According to some ‘health’ writers vegan diets are deficient in vital nutrients. So, do vegans need to become pill-poppers to stay healthy?
A healthy vegan diet containing fruit, vegetables, whole grains, pulses such as peas, beans and lentils and nuts and seeds, along with a source of vitamins B12 and D, can provide all you need for good health.
B12 is produced naturally by bacteria that live in the soil and traditionally, people and animals would have both got it from eating unwashed plants.
Food production is now so sanitised that there’s not a trace of B12 left and most farmed animals no longer eat from the ground so they, too, are given B12 supplements. This makes recommendations to eat meat for B12 somewhat invalid.
Do you need a B12 supplement? Yes – whether vegan or not, it would be wise for everyone to pay attention to B12 as the UK National Diet and Nutrition Survey says that low levels are not uncommon, especially in people over 50.
The reason older people tend to be deficient is because absorption declines with age and food sources on their own may not be sufficient. Some studies suggest that vegans have lower levels of B12, but many of these studies measure only food intake and fail to include supplements – so the full picture is still unclear.
The UK recommended intake is 1.5 micrograms a day – a tiny amount but vital to make red blood cells, for a healthy heart, circulation and nervous system. Deficiency can be slow to develop, but by the time symptoms appear, it can already be serious.
Symptoms include extreme tiredness, lack of energy, pins and needles, muscle weakness, depression and cognitive problems (difficulty in thinking). Deficiency is treated with supplements or a course of injections.
Cyanocobalamin is the stable ‘inactive,’ form of B12 used in supplements and to fortify foods – it’s cheap and suitable for most people. Methylcobalamin is the ‘active’ form and costs more but may be a better option for smokers or people with kidney problems. Both are suitable for vegans. As B12 is a water-soluble vitamin, excess amounts are lost in the urine, but you should avoid taking too much – 2,000 micrograms or less a day is unlikely to cause harm, according to the government.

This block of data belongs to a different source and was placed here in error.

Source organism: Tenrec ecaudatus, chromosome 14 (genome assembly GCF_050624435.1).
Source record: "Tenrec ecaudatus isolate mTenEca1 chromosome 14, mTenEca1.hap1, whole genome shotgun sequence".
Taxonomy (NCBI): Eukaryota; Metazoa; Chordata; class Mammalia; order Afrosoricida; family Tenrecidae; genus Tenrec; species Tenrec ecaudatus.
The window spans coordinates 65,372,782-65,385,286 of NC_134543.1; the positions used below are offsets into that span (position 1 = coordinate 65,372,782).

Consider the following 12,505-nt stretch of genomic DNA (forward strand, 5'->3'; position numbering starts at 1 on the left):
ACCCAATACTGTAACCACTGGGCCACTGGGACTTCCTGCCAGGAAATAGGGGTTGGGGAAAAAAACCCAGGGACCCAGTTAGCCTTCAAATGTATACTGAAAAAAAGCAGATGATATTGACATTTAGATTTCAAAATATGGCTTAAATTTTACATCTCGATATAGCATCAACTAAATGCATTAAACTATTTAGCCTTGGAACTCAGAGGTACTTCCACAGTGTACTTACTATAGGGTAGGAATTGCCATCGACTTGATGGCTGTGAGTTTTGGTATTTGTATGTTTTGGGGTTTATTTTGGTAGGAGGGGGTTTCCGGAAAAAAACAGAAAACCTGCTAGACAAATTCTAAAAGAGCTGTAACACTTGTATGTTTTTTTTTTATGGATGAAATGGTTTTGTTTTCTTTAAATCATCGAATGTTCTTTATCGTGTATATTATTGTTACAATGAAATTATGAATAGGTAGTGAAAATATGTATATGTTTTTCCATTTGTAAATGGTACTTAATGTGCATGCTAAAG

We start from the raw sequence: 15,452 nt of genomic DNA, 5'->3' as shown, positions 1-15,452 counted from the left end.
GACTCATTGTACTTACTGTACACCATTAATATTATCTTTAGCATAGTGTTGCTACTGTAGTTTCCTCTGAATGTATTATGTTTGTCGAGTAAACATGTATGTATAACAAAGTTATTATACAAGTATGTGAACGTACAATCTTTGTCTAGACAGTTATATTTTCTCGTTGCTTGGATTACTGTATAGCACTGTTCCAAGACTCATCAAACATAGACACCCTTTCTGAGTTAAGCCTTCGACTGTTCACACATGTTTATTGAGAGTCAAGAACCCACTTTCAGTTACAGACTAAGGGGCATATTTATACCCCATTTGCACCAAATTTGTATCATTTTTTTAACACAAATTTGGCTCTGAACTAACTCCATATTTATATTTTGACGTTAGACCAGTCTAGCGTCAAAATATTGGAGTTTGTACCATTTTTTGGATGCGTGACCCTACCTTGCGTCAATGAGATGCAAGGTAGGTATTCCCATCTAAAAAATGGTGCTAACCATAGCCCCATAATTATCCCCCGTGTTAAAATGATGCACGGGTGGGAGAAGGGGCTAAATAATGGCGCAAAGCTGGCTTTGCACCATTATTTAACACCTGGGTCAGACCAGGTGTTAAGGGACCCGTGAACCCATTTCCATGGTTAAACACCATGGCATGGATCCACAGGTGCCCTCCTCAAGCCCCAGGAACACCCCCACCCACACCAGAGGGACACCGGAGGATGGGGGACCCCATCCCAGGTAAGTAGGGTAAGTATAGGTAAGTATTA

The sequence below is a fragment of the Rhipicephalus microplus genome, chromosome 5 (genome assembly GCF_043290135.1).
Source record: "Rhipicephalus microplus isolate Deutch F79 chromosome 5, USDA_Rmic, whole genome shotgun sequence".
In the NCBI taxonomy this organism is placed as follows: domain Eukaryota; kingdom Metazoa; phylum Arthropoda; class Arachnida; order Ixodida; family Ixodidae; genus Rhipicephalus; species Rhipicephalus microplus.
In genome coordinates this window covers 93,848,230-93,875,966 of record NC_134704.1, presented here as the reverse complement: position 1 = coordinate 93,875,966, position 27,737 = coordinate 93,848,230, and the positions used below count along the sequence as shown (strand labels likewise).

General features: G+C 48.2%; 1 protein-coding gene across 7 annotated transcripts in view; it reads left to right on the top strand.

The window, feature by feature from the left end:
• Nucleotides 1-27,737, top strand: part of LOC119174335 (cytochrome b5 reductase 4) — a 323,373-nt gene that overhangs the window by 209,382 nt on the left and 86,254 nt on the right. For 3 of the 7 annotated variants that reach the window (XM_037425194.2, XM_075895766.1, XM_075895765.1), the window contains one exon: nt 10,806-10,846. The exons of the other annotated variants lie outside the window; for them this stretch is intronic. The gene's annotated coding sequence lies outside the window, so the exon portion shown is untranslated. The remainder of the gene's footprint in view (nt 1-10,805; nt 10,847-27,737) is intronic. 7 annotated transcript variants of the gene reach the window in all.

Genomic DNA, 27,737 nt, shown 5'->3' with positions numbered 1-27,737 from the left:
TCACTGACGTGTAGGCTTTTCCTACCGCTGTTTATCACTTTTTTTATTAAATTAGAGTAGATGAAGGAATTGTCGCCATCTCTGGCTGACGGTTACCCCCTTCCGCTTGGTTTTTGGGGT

We need vitamin D for healthy bones, teeth and muscles as well as for many other essential functions. In spring and summer, most people in the UK get enough through the action of sunlight on their skin.
On a sunny day, you can make all you need by exposing your face, arms and legs for five to 30 minutes twice a week. The weaker the sunlight, or the darker your skin, the more exposure you need but do avoid burning.
In winter (October to early March), sunlight in the UK doesn’t contain enough UVB radiation for our skin to make vitamin D so a supplement may be required – the government recommend 10 micrograms a day.
People who are housebound or in care homes, those who cover up or wear sunblock and people with dark skin from African, Afro-Caribbean and South Asian backgrounds, may need to take a supplement all year round.
Getting vitamin D
Vitamin D be obtained from fortified foods such as plant-based milks, vegetable margarines, vegan breakfast cereals and ‘vitamin D mushrooms’ that have been exposed to UV light. One supermarket said that a 100 grams of their vitamin D mushrooms (14 button mushrooms, 4-5 chestnut mushrooms or 1-2 Portobello mushrooms) provides at least 10 micrograms of vitamin D.
There are two types of supplements – vitamins D2 and D3. Vitamin D2 is always vegan whereas D3 is usually of animal origin but can also be obtained from algae or mushrooms. Many foods fortified with D2 are labelled vegan but if it just says ‘vitamin D’, especially on cereal products, it tends to be D3 of animal origin. One popular cereal company is increasingly trying to use D2 in order to make their products more vegan-friendly.